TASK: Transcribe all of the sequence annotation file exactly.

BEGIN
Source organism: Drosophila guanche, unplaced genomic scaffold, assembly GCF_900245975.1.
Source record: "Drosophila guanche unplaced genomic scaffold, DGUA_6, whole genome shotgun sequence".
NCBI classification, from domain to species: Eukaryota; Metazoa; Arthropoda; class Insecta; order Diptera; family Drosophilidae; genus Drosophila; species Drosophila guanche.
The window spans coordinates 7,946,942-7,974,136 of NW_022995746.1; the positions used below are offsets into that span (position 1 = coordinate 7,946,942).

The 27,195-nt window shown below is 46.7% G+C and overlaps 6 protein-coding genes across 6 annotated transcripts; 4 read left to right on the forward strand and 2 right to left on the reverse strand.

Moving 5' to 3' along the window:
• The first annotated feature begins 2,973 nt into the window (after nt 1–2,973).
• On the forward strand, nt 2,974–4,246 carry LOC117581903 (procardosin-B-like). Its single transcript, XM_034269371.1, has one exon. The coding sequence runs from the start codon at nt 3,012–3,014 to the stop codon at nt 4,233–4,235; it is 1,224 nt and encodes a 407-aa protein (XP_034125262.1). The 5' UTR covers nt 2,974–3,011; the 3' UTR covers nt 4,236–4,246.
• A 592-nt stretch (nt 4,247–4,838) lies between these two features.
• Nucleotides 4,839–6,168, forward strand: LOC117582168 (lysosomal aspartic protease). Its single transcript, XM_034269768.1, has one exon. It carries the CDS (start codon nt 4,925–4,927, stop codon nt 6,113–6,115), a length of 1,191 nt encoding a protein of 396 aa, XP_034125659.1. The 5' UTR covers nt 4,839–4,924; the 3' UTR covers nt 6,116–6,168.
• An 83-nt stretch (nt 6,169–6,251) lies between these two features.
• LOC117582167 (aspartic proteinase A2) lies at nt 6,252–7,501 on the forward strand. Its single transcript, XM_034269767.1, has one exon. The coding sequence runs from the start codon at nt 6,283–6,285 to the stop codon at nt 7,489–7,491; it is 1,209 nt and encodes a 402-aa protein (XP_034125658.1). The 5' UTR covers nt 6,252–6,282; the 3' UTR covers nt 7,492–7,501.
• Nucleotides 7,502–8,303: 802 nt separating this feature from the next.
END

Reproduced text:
Source organism: Drosophila guanche, unplaced genomic scaffold, assembly GCF_900245975.1.
Source record: "Drosophila guanche unplaced genomic scaffold, DGUA_6, whole genome shotgun sequence".
NCBI classification, from domain to species: Eukaryota; Metazoa; Arthropoda; class Insecta; order Diptera; family Drosophilidae; genus Drosophila; species Drosophila guanche.
The window spans coordinates 7,946,942-7,974,136 of NW_022995746.1; the positions used below are offsets into that span (position 1 = coordinate 7,946,942).

The 27,195-nt window shown below is 46.7% G+C and overlaps 6 protein-coding genes across 6 annotated transcripts; 4 read left to right on the forward strand and 2 right to left on the reverse strand.

Moving 5' to 3' along the window:
• The first annotated feature begins 2,973 nt into the window (after nt 1–2,973).
• On the forward strand, nt 2,974–4,246 carry LOC117581903 (procardosin-B-like). Its single transcript, XM_034269371.1, has one exon. The coding sequence runs from the start codon at nt 3,012–3,014 to the stop codon at nt 4,233–4,235; it is 1,224 nt and encodes a 407-aa protein (XP_034125262.1). The 5' UTR covers nt 2,974–3,011; the 3' UTR covers nt 4,236–4,246.
• A 592-nt stretch (nt 4,247–4,838) lies between these two features.
• Nucleotides 4,839–6,168, forward strand: LOC117582168 (lysosomal aspartic protease). Its single transcript, XM_034269768.1, has one exon. It carries the CDS (start codon nt 4,925–4,927, stop codon nt 6,113–6,115), a length of 1,191 nt encoding a protein of 396 aa, XP_034125659.1. The 5' UTR covers nt 4,839–4,924; the 3' UTR covers nt 6,116–6,168.
• An 83-nt stretch (nt 6,169–6,251) lies between these two features.
• LOC117582167 (aspartic proteinase A2) lies at nt 6,252–7,501 on the forward strand. Its single transcript, XM_034269767.1, has one exon. The coding sequence runs from the start codon at nt 6,283–6,285 to the stop codon at nt 7,489–7,491; it is 1,209 nt and encodes a 402-aa protein (XP_034125658.1). The 5' UTR covers nt 6,252–6,282; the 3' UTR covers nt 7,492–7,501.
• Nucleotides 7,502–8,303: 802 nt separating this feature from the next.